Facing ongoing litigation from workers who alleged General Motors allowed racial incidents to occur, the vehicle manufacturer is now offering a hefty award to find the persons who left racist graffiti and nooses in an Ohio plant.
The incidents occurred two years ago at GM’s Toledo location, and the company’s $25,000 offer, which it told the Detroit Free Press was posted in January, comes less than a month after the attorney representing the Black employees said workers still face racial harassment.
“We have zero tolerance for discrimination, and we’re doing everything we can to identify the culprit. This is another step we’ve taken, working with police to intensify the investigation,” GM said in a statement to the newspaper Feb. 11. “We’re outraged that anyone would face threats, and our hearts go out to anyone affected by this bigotry.”
A CrimeStoppers program administered by Toledo police and the FBI is offering the reward, according to GM.
Nine Black workers at the powertrain plant filed a lawsuit against the automaker in September citing a host of racist incidents that date back to March 2017. That’s when the noose was discovered. The filing also states that racist graffiti littered the plant’s walls, including some reading, “Whites Only” next to a men’s restroom.
Last month, CNN published a report that detailed the racism the plant workers encountered.
“I used to have to pray. Literally, ‘Lord protect me,’” Marcus Boyd, a former supervisor at the plant, said to the outlet. “It was like being at war.”
Boyd recalled being called the N-word by his subordinates and noted how Black workers were frequently called “monkeys” or told to “go back to Africa.”
After the report emerged, Toledo Mayor Wade Kapszukiewicz issued a statement saying he “shared the same outrage that many of our residents and visitors felt when I heard the stories of the hostile work environment described during the news story.”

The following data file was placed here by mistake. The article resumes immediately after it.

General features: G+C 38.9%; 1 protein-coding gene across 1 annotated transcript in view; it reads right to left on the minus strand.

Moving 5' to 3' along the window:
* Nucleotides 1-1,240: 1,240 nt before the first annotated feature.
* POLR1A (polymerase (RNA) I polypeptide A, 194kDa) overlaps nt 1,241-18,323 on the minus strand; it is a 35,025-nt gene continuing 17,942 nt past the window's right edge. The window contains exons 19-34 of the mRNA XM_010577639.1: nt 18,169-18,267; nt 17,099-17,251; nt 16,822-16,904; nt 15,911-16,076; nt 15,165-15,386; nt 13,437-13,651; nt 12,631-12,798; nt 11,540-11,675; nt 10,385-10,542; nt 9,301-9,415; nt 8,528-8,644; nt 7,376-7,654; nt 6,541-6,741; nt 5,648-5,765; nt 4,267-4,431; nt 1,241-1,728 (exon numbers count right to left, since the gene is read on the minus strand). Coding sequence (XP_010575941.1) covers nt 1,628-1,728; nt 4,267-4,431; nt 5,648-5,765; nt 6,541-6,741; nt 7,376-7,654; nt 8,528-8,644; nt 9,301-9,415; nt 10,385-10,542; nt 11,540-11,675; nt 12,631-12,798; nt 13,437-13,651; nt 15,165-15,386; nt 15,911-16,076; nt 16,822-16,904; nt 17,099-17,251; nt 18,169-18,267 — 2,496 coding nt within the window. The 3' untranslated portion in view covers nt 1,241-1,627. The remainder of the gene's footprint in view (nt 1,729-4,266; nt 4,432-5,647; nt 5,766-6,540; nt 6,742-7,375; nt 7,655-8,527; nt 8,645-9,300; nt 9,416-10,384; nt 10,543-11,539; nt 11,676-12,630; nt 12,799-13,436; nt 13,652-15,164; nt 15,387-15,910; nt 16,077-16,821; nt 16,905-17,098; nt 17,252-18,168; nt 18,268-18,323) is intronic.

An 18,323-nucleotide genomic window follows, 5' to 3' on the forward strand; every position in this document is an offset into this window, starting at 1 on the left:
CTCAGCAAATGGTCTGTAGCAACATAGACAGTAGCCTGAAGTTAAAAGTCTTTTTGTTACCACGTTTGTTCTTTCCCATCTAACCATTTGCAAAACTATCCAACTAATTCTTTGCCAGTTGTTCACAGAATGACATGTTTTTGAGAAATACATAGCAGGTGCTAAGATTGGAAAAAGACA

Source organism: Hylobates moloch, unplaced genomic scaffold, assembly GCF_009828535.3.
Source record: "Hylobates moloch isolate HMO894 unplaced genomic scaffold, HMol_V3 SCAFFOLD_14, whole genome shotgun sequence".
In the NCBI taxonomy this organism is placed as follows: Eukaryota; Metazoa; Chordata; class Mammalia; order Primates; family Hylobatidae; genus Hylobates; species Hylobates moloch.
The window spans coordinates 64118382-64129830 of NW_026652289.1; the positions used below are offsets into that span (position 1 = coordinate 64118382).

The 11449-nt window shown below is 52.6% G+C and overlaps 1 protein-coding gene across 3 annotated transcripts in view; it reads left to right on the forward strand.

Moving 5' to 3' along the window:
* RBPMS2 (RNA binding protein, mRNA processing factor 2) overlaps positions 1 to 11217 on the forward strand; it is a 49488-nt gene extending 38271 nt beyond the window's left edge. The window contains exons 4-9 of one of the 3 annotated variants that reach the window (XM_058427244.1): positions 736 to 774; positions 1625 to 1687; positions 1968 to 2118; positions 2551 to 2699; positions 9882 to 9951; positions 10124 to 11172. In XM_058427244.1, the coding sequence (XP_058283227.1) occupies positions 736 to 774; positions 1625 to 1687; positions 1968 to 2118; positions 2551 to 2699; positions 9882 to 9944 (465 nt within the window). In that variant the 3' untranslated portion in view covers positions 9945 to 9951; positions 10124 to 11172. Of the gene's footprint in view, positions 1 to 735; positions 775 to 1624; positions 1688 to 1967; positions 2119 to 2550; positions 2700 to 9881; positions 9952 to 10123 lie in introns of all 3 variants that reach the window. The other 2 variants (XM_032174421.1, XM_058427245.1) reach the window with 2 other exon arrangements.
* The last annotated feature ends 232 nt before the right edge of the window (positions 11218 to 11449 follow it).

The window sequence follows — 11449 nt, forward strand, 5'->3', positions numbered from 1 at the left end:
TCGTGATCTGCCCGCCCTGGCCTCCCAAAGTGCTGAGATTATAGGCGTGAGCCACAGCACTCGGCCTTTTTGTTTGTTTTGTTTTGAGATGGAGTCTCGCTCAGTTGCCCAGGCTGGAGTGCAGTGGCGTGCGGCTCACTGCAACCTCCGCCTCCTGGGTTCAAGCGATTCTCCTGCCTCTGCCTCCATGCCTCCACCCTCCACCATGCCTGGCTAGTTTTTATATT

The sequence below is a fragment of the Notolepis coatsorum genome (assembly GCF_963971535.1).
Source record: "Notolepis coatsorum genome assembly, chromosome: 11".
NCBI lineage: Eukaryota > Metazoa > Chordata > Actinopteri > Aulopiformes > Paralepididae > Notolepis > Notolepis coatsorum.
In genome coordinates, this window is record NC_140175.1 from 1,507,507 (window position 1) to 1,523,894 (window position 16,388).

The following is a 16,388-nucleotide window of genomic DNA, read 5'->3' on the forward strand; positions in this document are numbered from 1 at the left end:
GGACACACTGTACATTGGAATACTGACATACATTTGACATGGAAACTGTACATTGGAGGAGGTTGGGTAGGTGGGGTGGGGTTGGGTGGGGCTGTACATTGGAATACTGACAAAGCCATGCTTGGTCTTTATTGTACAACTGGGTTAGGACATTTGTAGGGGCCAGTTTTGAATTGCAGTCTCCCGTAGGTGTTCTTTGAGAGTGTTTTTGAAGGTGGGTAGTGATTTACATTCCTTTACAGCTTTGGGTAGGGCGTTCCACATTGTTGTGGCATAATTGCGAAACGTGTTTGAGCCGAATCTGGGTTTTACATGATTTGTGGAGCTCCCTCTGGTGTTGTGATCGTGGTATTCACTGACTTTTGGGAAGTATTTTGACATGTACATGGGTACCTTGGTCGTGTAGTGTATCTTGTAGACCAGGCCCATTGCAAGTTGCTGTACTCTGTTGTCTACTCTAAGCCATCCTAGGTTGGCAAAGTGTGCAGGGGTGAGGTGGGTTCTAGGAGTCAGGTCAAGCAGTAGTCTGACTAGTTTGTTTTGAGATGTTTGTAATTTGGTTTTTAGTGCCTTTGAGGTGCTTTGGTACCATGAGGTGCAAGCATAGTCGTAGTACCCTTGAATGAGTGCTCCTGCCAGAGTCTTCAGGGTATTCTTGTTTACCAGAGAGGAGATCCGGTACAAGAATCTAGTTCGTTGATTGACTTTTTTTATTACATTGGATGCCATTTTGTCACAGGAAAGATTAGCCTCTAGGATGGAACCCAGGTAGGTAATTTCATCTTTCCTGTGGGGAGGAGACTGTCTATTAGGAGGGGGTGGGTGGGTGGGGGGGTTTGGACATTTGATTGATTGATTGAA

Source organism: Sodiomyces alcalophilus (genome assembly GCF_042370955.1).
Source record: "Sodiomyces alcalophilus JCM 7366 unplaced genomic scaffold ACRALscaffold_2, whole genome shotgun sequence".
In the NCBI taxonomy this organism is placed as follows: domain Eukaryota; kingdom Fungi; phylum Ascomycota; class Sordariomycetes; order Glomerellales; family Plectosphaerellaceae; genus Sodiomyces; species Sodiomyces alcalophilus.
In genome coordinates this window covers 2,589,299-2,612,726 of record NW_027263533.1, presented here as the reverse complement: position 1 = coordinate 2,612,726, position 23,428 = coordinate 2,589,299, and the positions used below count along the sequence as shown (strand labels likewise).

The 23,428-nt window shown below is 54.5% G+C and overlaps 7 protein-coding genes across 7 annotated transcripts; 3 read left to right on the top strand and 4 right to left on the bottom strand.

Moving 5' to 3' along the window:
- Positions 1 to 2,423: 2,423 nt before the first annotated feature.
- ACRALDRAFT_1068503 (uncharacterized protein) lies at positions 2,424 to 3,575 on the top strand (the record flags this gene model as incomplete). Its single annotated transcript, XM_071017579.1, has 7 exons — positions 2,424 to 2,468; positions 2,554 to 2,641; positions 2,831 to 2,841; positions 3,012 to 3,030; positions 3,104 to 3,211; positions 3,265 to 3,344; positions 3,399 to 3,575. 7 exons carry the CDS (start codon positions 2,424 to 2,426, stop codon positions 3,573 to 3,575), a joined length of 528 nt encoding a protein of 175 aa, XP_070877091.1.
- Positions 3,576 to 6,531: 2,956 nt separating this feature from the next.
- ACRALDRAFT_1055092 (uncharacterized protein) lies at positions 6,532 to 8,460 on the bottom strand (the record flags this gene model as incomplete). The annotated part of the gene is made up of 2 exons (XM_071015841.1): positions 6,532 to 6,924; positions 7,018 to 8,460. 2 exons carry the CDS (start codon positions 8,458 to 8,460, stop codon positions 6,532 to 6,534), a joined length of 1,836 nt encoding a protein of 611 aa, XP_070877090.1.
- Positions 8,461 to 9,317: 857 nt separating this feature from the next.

Kapszukiewicz said he met with several leaders, heads of GM’s North America division and civil rights activist Jesse Jackson.
“As a top employer and economic driver for our city and region, GM has made important contributions to our community,” the mayor’s statement concluded. “I am also well aware that these types of incidents create the wrong perception of our community. It is my hope to work with GM leadership to ensure a workplace that is safe and supportive to all of their employees and customers, and partner with them to ensure our residents and visitors feel that our community is welcoming.”
Even before the lawsuit, however, up to three nooses have been found and reported to the Ohio Civil Rights Commission.
The commission decided “GM engaged in unlawful discriminatory practices.” It also rejected GM’s request in April for reconsideration and directed GM to “immediately provide its employees with an environment free of harassment, intimidation and hostility.”
GM was also ordered to appoint an equal employment officer to train employees on anti-discrimination laws and write suitable policies and procedures for discussing and reviewing any future issues. Additionally, the company is required to regularly host annual training sessions. The information being taught at those meetings must be submitted to the Ohio Civil Rights Commission ahead of time.
“We did disagree with the commission’s findings,” said Pat Morrissey, GM’s spokesman, to the paper. “We fully cooperated with the investigation.”